Bittersweet Review (Goodreads)

Bittersweet: How Sorrow and Longing Make Us Whole by Susan Cain

My rating: 3 of 5 stars

I chose this book because I had read and enjoyed Quiet, a book about introverts, written by the author. With that being said, I skimmed through much of the book. However I did pick up some personal insights, many of which are not surprising to me. For example, based on her Bittersweet quiz, I have a bittersweet state of mind. Or let’s just say, that I can be a very sensitive and empathetic man. As the author points out, when you experience something like a personal tragedy early in your life as I did, you tend to accept sorrow and longing.

The author also suggests that whatever paying you cannot get rid of, make it your creative offering. I do this primarily through my writing.

I can’t say this book will provide you solace or relieve your pain if you are in sorrow or mental distress. But it may explain how you feel or could feel…

Shown below are my notes from the book:

This book is about the melancholic direction, which I call the “bittersweet”: a tendency to states of longing, pregnancy and sorrow; and acute awareness of passing time; and they curiously piercing joy at the beauty of the world. The bitter sweet is also about the recognition that light and dark, birth and death—-bitter and sweet are forever paired.

Most of all, bitter sweetness shows us how to respond to pain: by acknowledging it, and attempting to turn it into art, the way musicians do, or healing, or innervation, or anything else that nourishes the soul. If we don’t transform our sorrows and longings, we can end up inflicting them on others via abuse, domination, neglect but if we realize that all humans know – – or world now – – loss and suffering, we can turn toward each other.This idea of transforming pain into creativity, transcendence and love is the heart of this book.

It’s long been known that the vagus nerve is connected to digestion, sex, and breathing – – to the mechanics of being alive. But in several replicated studies, Keltner discovered another of its purposes: when we witness suffering, our vagus nerves make us care. If you see a photo of a man wincing in pain, or a child weeping for her dying grandmother, your vagus nerve will fire.

Then, the reminder that we have no missing half. “Here’s a little bit of darkness,” he warns. We need to accept that there is no partner who would understand the whole of us, who will share all our of our tastes in large and small areas. Ultimately, it is always a percentage of compatibility we will only ever achieve.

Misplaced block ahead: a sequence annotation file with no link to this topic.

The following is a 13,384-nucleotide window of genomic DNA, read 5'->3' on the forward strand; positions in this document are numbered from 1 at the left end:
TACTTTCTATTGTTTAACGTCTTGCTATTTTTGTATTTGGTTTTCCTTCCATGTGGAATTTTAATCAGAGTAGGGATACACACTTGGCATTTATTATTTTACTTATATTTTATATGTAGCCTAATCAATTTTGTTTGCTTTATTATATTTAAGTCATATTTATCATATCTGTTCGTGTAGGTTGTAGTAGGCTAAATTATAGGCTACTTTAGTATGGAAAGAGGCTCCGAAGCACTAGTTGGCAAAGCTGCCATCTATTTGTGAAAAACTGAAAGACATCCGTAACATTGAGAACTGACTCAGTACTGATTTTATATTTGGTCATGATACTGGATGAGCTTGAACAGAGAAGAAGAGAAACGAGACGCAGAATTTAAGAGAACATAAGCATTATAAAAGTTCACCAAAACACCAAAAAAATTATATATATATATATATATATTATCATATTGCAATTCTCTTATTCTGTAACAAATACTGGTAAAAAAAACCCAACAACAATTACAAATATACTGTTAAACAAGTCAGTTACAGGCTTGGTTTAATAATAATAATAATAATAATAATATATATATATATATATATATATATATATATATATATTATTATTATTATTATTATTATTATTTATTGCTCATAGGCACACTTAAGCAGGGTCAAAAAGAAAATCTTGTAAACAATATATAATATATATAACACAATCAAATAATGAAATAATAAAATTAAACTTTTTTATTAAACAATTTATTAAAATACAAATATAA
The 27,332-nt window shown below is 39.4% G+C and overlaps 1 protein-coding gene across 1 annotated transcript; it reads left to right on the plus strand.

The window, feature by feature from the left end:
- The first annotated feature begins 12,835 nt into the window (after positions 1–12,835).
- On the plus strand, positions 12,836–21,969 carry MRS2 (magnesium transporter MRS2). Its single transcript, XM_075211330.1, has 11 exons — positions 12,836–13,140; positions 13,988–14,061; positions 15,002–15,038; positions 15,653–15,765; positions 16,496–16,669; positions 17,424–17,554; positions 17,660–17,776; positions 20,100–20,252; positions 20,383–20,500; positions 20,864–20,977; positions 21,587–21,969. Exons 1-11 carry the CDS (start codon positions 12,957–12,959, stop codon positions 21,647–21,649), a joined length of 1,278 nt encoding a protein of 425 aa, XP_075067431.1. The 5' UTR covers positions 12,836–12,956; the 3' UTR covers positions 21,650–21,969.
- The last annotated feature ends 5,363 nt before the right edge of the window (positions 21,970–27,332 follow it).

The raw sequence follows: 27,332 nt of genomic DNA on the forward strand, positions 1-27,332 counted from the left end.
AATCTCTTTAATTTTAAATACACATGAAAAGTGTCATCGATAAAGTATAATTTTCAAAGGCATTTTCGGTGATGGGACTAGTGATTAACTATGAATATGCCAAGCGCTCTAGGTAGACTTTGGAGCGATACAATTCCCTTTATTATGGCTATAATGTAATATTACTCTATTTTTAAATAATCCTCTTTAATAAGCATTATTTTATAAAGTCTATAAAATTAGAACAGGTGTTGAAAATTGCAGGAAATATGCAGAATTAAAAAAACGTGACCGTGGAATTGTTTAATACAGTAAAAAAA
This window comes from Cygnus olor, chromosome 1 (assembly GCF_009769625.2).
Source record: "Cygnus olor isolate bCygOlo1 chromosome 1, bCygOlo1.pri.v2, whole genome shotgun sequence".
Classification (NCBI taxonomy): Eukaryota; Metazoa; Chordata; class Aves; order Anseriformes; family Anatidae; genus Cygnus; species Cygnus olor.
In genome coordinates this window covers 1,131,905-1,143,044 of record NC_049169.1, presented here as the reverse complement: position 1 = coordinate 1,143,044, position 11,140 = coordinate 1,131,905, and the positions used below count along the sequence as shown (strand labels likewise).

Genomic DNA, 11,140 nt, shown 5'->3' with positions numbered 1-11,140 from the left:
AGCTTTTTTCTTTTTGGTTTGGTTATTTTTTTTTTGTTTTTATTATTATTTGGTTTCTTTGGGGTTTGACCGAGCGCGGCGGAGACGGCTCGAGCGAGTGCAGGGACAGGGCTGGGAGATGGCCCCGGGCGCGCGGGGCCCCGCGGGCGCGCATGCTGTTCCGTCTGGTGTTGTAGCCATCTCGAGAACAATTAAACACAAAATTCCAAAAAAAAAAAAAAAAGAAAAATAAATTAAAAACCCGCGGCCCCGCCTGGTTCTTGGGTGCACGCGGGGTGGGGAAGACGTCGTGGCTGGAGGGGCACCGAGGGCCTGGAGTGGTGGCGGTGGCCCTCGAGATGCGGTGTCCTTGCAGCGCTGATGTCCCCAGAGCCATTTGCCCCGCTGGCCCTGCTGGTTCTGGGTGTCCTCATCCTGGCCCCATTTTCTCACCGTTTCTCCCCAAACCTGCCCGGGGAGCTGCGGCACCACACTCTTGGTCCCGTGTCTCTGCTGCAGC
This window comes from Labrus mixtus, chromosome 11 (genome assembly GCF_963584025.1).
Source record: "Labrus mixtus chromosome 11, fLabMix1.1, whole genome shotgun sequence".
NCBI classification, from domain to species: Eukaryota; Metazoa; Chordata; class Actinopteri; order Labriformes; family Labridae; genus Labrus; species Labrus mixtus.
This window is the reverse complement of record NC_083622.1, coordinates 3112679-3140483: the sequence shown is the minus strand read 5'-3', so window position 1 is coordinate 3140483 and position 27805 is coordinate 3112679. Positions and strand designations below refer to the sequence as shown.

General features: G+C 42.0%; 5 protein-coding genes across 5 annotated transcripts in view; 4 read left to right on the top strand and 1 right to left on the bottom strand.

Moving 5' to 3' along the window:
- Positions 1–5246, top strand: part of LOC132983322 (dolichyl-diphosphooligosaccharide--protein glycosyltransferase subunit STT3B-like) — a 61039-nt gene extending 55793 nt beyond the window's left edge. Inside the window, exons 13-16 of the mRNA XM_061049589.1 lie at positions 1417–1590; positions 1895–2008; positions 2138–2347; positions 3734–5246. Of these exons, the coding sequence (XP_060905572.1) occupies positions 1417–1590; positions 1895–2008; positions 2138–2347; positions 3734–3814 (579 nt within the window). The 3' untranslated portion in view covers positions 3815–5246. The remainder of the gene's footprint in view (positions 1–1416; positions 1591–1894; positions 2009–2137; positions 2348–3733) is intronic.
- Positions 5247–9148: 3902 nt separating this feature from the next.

Even in the healthiest relationships, belonging often returns. In these unions, you can raise children, if you want you can share inside jokes, favorite vacation spots, mutual admiration, and a bed; you can search the streets of a brand new city for a heating pad when you’re traveling and your partners back goes out. In the best relationships, you can still, every so often, go to the moon and back. But most likely your relationship will be an asymptote of the thing you long for. As LVL says, “those who search for intimacy with others are reacting to this longing. They think another human will fulfill them. But how many of us have actually ever been totally fulfilled by another person? Maybe for a while, but not forever. We want something more fulfilling more intimate.

Whatever pain you can’t get rid of, make it your creative offering.

Angelou (Maya) story suggests, many people respond to loss by healing in others the wounds they themselves have suffered. Angelou did this through writing, but the process takes many forms. Indeed, the “wounded healer,” a term coined by the psychologist Carl Jung in 1951, is one of humanities oldest archetypes.

What are you longing for?

To find out how bitter sweet you are…¨

Do you tear up easily at touching TV commercials?

Are you especially moved by old photographs? ¨

Do you react intensely to music, art or nature?

Do you feel elevated by sad music? ¨

Do you tend to see the happiness and sadness in things, all at once?

Does the word poignant especially resonate with you? When you have conversations with close friends, are you drawn to talking about their past or current troubles?

View all my reviews

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